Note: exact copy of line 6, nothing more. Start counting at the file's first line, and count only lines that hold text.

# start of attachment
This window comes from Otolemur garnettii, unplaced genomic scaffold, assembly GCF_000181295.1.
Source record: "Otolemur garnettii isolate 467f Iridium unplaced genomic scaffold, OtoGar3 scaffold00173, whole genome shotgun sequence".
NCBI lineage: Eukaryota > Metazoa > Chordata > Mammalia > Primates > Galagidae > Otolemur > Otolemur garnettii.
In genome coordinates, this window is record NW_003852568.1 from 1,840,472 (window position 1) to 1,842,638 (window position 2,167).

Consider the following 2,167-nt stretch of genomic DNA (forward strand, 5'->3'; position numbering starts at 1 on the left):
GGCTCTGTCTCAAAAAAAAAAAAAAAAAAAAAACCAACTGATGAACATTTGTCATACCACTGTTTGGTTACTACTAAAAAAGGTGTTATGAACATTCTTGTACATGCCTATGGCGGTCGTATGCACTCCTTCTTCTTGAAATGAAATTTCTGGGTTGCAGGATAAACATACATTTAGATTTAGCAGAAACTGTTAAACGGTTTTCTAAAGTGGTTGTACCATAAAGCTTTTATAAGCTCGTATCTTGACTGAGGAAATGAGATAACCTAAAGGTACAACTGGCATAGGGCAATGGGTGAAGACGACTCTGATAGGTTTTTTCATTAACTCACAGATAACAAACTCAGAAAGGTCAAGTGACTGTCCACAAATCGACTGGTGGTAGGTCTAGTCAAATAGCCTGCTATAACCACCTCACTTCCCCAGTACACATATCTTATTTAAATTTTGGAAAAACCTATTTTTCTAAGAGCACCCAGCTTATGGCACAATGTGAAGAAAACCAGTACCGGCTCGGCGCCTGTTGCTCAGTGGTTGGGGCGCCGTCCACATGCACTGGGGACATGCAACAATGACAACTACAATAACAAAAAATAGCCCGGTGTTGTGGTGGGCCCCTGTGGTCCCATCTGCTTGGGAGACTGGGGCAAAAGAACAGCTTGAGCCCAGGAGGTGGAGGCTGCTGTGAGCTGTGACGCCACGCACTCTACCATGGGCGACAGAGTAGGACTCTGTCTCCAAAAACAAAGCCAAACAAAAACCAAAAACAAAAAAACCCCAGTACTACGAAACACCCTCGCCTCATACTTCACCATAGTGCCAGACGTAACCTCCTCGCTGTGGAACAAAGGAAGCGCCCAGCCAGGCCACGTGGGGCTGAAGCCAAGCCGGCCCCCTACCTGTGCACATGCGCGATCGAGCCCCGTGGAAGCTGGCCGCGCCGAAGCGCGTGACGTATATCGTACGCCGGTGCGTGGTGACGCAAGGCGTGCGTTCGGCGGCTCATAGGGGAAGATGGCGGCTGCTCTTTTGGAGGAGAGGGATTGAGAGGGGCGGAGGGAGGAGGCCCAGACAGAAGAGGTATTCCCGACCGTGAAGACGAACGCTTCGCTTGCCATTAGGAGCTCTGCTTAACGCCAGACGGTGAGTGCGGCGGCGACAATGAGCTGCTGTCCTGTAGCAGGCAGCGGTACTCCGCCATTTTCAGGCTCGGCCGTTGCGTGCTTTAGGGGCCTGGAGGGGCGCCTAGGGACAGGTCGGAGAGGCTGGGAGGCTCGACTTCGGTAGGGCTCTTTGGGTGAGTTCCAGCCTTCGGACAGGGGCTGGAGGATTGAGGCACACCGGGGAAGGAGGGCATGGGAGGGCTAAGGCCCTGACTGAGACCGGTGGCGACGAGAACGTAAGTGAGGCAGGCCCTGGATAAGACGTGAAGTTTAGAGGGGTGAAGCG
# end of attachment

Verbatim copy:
GGCTCTGTCTCAAAAAAAAAAAAAAAAAAAAAACCAACTGATGAACATTTGTCATACCACTGTTTGGTTACTACTAAAAAAGGTGTTATGAACATTCTTGTACATGCCTATGGCGGTCGTATGCACTCCTTCTTCTTGAAATGAAATTTCTGGGTTGCAGGATAAACATACATTTAGATTTAGCAGAAACTGTTAAACGGTTTTCTAAAGTGGTTGTACCATAAAGCTTTTATAAGCTCGTATCTTGACTGAGGAAATGAGATAACCTAAAGGTACAACTGGCATAGGGCAATGGGTGAAGACGACTCTGATAGGTTTTTTCATTAACTCACAGATAACAAACTCAGAAAGGTCAAGTGACTGTCCACAAATCGACTGGTGGTAGGTCTAGTCAAATAGCCTGCTATAACCACCTCACTTCCCCAGTACACATATCTTATTTAAATTTTGGAAAAACCTATTTTTCTAAGAGCACCCAGCTTATGGCACAATGTGAAGAAAACCAGTACCGGCTCGGCGCCTGTTGCTCAGTGGTTGGGGCGCCGTCCACATGCACTGGGGACATGCAACAATGACAACTACAATAACAAAAAATAGCCCGGTGTTGTGGTGGGCCCCTGTGGTCCCATCTGCTTGGGAGACTGGGGCAAAAGAACAGCTTGAGCCCAGGAGGTGGAGGCTGCTGTGAGCTGTGACGCCACGCACTCTACCATGGGCGACAGAGTAGGACTCTGTCTCCAAAAACAAAGCCAAACAAAAACCAAAAACAAAAAAACCCCAGTACTACGAAACACCCTCGCCTCATACTTCACCATAGTGCCAGACGTAACCTCCTCGCTGTGGAACAAAGGAAGCGCCCAGCCAGGCCACGTGGGGCTGAAGCCAAGCCGGCCCCCTACCTGTGCACATGCGCGATCGAGCCCCGTGGAAGCTGGCCGCGCCGAAGCGCGTGACGTATATCGTACGCCGGTGCGTGGTGACGCAAGGCGTGCGTTCGGCGGCTCATAGGGGAAGATGGCGGCTGCTCTTTTGGAGGAGAGGGATTGAGAGGGGCGGAGGGAGGAGGCCCAGACAGAAGAGGTATTCCCGACCGTGAAGACGAACGCTTCGCTTGCCATTAGGAGCTCTGCTTAACGCCAGACGGTGAGTGCGGCGGCGACAATGAGCTGCTGTCCTGTAGCAGGCAGCGGTACTCCGCCATTTTCAGGCTCGGCCGTTGCGTGCTTTAGGGGCCTGGAGGGGCGCCTAGGGACAGGTCGGAGAGGCTGGGAGGCTCGACTTCGGTAGGGCTCTTTGGGTGAGTTCCAGCCTTCGGACAGGGGCTGGAGGATTGAGGCACACCGGGGAAGGAGGGCATGGGAGGGCTAAGGCCCTGACTGAGACCGGTGGCGACGAGAACGTAAGTGAGGCAGGCCCTGGATAAGACGTGAAGTTTAGAGGGGTGAAGCG